At Your Service Since 1889 (1958-1989)

Charting a Legacy of Vision and Progress: Milt McGuire, Alan H. Jones, and McMinnville Water and Light

The achievements and foresight of Milt McGuire and the early Water and Light Commission set the course for future opportunities while at the same time strengthening McMinnville Water and Light to withstand the unknown challenges of the future. With Milt McGuire’s retirement and after a brief consideration, the Water and Light Commission appointed Alan H. Jones as General Manager. Where the Water and Light team of Commissioners, Milt McGuire and a staff of experts built the operational structure, Jones and the McMinnville Water and Light team steered the strategic planning that brought the utility through its next 25 years and its 100-year-milestone.

“Long-range planning, that’s what the utility is about,” said Jones. “You have to make short-range decisions based on what you see in the future, and avoid short-range viewpoints.”

Born in Walla Walla, Washington, in 1923, Jones later attended the Colorado School of Mines and Ripon College, in Wisconsin. He served as a waist gunner in the Army Air Corps during World War II, before joining McMinnville Water and Light in 1949. He brought to the utility an outstanding capacity for long range planning. During his career at McMinnville Water and Light, he was active as chair of the Public Power Council, a board member of the American Public Power Association, a member of the Bonneville Regional Advisory Committee, and president of the Northwest Public Power Association. He also served as chair of the American Public Power Association, chair of the Non Generating Public Utilities, chair of the Northwest Section of the American Water Works Association and chair of the Pacific Northwest Utilities Conference. Jones received the Junior Chamber of Commerce Distinguished Service Award in 1958, the Paul J. Raver Award for community service from the Northwest Public Power Association in 1974, the James D. Donovan Individual Achievement Award from the American Public Power Association in 1979 and the George Warren Fuller Award of the American Water Works Association in 1980. After his retirement, he received the BPA Pioneer Award in 1987 and continued in service on the Board of Directors of the PNUCC.[1]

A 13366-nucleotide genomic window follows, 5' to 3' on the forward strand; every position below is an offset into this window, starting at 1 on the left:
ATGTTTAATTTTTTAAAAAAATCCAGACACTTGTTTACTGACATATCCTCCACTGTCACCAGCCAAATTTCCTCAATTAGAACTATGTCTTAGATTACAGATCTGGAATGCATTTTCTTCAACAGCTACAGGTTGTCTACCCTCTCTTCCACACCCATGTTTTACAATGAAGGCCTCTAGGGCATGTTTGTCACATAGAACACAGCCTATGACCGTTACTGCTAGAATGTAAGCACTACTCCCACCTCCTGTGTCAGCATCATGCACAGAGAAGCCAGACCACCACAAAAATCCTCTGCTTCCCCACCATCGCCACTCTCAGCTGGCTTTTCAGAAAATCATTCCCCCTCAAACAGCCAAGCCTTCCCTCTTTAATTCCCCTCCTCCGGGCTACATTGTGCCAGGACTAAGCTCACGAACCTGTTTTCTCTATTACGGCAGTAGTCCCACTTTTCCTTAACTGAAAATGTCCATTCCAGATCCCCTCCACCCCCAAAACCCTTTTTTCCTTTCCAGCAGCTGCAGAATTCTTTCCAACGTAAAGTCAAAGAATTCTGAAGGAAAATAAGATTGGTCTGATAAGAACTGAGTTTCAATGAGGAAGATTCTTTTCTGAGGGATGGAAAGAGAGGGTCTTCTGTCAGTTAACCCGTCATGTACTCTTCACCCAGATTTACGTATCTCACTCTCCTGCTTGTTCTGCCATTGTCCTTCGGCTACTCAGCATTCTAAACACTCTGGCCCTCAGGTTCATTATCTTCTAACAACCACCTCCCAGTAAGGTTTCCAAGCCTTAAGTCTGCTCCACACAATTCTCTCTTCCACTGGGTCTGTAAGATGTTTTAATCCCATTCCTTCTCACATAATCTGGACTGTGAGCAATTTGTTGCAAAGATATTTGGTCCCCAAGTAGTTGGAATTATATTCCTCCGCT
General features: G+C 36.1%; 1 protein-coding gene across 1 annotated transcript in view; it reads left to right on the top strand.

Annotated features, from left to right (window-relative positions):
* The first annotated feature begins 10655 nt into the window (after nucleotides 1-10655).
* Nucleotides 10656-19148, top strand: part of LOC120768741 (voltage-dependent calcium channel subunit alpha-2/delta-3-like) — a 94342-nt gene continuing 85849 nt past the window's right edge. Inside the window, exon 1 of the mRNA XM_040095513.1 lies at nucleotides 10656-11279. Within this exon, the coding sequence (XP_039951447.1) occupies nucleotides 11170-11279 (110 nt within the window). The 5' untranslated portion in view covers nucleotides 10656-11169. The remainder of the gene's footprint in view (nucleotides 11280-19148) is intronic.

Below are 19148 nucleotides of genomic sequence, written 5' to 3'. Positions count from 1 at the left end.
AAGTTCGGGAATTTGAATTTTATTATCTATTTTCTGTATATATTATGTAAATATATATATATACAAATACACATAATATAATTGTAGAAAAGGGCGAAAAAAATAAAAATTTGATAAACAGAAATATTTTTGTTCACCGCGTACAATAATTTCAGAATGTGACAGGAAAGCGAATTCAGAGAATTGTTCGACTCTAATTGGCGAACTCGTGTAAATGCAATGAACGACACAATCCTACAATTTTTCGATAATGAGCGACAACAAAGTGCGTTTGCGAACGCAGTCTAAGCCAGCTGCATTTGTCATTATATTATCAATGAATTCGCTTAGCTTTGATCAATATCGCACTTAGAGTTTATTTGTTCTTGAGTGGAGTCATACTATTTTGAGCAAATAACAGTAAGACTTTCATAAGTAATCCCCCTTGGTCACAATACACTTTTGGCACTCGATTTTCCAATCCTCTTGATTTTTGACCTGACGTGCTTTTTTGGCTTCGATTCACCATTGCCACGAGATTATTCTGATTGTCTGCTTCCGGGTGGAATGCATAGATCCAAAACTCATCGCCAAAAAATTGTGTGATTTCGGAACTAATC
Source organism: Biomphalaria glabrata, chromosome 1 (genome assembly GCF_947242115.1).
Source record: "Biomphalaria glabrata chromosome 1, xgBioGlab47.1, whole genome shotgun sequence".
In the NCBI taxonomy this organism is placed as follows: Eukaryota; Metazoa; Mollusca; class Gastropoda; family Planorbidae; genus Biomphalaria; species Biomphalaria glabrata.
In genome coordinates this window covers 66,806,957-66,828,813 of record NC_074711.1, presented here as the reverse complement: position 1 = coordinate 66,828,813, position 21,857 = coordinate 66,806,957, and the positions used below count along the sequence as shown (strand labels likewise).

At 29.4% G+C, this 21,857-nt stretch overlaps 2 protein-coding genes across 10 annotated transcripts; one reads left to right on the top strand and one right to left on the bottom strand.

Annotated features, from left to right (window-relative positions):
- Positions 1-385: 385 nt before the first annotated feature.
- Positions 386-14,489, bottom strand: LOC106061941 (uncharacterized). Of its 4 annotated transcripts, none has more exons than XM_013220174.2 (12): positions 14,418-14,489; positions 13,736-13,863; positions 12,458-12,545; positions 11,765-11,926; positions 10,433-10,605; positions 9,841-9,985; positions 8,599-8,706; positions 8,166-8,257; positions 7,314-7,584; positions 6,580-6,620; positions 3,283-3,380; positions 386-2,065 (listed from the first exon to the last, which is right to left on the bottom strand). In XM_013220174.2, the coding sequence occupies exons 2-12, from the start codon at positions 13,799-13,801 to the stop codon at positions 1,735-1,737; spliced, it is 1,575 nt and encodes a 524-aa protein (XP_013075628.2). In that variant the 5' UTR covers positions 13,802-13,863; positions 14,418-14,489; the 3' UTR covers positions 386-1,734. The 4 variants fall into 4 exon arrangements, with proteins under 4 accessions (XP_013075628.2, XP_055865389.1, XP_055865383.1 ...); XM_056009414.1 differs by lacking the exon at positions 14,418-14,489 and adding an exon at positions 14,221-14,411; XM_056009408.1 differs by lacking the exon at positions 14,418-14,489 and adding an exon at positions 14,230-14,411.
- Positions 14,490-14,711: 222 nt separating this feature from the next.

In 1959, the State of Oregon celebrated its centennial and McMinnville Water and Light contributed to the News Register’s “Centennial Progress Edition”, with a display advertisement titled “As We Pause To Look Back During Oregon’s Centennial Electricity Rushes Ahead Toward Tomorrow!”

Electricity has played an important role in the advancement of mankind, bringing him from the covered wagon to the edge of space in a few short decades. Electricity has multiplied the advantages of living in the 20th century to the point where electric power stands out as the biggest workhorse of our daily living, tackling almost every type of job in science, industry, business, home and farm. For a few cents, electricity does in minutes what used to be a full day’s work. Tomorrow promises even more gigantic strides forward to harness electric power to our needs. We stand ready to bring these advantages to our area at the lowest possible cost as quickly as possible.

The advertisement closed, Your McMinnville Water and Light Department “

At Your Service Since 1889”.[2]

Navigating Change and Growth in the 1960